Making Your Big Time: A Tribute to Frosty Westering

Making Your Big Time: A Tribute to Frosty Westering

Adam Feit – June 05, 2013

Over 300 wins, four national championships and a top 10 ranking among all-time college football coaches.

Now that’s success!

Isn’t it?

Those numbers belong to Frosty Westering, the longtime coach of the Division III Pacific Lutheran University Lutes, who recently passed away this April. With numbers like that, you would be hard pressed to find anyone to say that he wasn’t a great coach or didn’t know how to win.

Wouldn’t you?

While most individuals would associate winning records and championships with the definition of a successful coach, Frosty exemplified everything about success that wasn’t just focused around game plans, scripts and high dollar recruiting budgets. Winning to him was just a by-product of two things, love and commitment. Frosty went into every battle with those two things as if they were his sword and shield and yet he always came out, victorious and unscathed from combat. Not bad for a guy that believed in singing before games and helping opponents up after putting them on their tails, right?

But I didn’t know Frosty as a coach. I knew him as the author of one of the most influential books of not only my coaching career, but of every intern’s, graduate assistant’s and athletes that have ever been a part of my life; Make the Big Time Where You Are. A book that was recommended to me when I was an intern and one that will remain a staple in every “which book would you recommend” question I get for as long as I live.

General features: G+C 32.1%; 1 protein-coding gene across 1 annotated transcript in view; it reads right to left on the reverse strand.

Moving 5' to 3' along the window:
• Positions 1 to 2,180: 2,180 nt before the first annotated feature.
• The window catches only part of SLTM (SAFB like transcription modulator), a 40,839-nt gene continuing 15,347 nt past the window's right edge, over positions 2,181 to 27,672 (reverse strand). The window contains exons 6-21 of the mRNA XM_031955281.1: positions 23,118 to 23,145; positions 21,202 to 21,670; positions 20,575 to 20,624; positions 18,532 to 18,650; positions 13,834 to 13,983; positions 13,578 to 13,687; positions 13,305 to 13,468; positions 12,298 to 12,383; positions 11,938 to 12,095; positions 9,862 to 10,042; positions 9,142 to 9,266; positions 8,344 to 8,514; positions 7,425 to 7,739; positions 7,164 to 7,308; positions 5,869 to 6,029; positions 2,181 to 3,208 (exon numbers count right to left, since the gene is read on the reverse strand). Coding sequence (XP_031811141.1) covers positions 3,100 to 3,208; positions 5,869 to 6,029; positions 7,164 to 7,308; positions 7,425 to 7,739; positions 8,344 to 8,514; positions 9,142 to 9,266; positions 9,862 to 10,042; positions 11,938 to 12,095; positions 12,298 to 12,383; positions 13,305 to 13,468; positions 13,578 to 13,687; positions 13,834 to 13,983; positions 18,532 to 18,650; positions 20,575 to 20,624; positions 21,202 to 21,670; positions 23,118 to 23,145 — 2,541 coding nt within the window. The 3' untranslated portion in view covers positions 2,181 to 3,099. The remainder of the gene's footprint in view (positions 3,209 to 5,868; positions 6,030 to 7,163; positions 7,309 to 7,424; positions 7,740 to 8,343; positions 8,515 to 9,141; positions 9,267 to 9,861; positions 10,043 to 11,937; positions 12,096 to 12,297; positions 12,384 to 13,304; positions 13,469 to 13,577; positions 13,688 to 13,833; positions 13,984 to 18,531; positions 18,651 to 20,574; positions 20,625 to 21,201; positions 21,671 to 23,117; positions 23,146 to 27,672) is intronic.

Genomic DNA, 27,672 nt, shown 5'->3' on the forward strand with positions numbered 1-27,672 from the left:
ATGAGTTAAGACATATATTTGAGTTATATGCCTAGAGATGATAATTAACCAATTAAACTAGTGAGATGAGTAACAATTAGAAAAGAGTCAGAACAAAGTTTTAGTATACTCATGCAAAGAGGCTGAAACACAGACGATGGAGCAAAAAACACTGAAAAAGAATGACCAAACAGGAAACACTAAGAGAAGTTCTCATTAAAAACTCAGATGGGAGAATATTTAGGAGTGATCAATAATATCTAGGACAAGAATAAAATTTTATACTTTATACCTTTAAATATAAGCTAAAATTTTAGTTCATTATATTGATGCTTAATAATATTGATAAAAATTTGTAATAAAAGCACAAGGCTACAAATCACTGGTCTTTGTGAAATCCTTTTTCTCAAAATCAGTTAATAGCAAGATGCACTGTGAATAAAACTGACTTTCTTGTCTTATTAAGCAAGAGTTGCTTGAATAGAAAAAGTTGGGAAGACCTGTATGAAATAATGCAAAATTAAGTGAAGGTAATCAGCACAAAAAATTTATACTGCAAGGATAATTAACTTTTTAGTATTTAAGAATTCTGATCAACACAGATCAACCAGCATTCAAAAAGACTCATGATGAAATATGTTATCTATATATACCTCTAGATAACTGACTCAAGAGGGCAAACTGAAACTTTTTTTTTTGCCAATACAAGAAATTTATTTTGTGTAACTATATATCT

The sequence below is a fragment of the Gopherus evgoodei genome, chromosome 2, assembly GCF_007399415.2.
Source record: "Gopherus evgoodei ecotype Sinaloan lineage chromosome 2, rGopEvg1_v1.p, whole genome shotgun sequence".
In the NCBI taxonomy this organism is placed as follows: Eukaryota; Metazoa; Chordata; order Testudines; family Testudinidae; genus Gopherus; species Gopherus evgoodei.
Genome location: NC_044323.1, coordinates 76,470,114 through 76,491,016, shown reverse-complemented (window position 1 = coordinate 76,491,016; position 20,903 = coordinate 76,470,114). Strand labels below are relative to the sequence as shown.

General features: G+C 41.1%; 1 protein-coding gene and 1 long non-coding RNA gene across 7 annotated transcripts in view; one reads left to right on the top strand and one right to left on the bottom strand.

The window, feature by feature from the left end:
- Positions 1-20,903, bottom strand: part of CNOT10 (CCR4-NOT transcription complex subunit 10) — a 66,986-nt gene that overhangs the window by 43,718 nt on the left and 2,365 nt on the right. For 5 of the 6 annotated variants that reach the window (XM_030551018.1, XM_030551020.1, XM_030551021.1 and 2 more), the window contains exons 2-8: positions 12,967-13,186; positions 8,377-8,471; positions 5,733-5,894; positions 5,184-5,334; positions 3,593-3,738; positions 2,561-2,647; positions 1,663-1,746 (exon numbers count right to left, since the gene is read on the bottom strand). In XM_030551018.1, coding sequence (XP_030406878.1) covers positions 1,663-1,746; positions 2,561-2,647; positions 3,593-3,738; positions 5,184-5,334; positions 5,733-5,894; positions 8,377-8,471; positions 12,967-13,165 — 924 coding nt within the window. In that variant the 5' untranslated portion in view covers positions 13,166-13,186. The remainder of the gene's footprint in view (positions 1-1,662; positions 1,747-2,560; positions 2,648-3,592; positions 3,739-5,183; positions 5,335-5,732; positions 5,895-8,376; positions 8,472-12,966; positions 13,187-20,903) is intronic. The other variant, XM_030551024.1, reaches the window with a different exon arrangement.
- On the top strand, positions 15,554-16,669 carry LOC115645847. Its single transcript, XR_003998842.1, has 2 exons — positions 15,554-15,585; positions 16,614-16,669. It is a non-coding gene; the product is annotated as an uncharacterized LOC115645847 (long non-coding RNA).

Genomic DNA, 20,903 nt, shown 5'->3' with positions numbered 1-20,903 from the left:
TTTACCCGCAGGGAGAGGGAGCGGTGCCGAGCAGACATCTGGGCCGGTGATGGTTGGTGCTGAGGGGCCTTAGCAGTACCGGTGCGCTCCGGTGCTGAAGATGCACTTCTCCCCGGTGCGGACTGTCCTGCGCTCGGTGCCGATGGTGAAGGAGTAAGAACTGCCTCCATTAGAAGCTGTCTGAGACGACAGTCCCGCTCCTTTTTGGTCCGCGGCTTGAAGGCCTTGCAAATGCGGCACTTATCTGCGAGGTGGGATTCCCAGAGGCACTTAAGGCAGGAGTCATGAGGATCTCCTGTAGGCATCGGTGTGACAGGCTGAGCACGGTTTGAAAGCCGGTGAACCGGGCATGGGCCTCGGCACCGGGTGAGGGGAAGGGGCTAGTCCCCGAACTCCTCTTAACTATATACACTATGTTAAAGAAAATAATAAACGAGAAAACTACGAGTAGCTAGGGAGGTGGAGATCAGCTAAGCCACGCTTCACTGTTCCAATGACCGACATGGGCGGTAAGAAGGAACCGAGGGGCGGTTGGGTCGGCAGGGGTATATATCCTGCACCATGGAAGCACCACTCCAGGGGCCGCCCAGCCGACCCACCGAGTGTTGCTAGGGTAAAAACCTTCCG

If you’re looking for the “Holy Grail” of program design, this is it. If you want the inside edge on others in this field, go ahead and place your order. But you won’t find anything about sets, reps and multi-syllable, unpronounceable periodization schemes. Not even a hint of corrective exercise, primal flow, postural restoration. Not one. Zero. None.

So, what’s the big deal?

While my coaching career of less than 10 years may be considered almost nil to many of you in this field, I’ve worked in almost every capacity as a strength and conditioning coach thus far. With stops as a student personal trainer, intern, GA, college assistant, head college coach, NFL assistant, and now “private sector coach” and business partner, my resume has more bullets points than a BB gun carnival game. But, does this mean I know what it takes to be successful?

I’ll be the first one to tell you, not even close.

And Frosty’s “Make the Big Time Where You Are” helped me understand that.

Unfortunately, a lot of us still set our sights on the end goal, our five and ten year plans. We look to the end of the road and define our success on how many championships we’ve won, how many zeroes at the end of our paychecks and possibly how many kids “we trained” that made it to the league. Instead of worrying about right now, we worry about what’s next. Instead of taking care of the responsibilities we have now, we worry about the job we want next. Rather than accepting the role of a mentor, a leader and a positive influence on today’s youth, we blame what we CAN’T do on inadequate facilities, lack of help and appreciation.

I know. I was one of them. And my family and I learned from it.

But, I’m not writing this article to tell coaches what they think is important to them. If they truly believe in their heart that their BIGTIME comes down to bigger wallets, countless Twitter mentions and unlimited Nike gear, then that’s their deal…and I wish them nothing but full hearts of satisfaction and peaceful nights of sleep. However, I want you all to know that an old man in the western corner of the United States figured it out. He chose to do it a different way and he was damn good at doing it.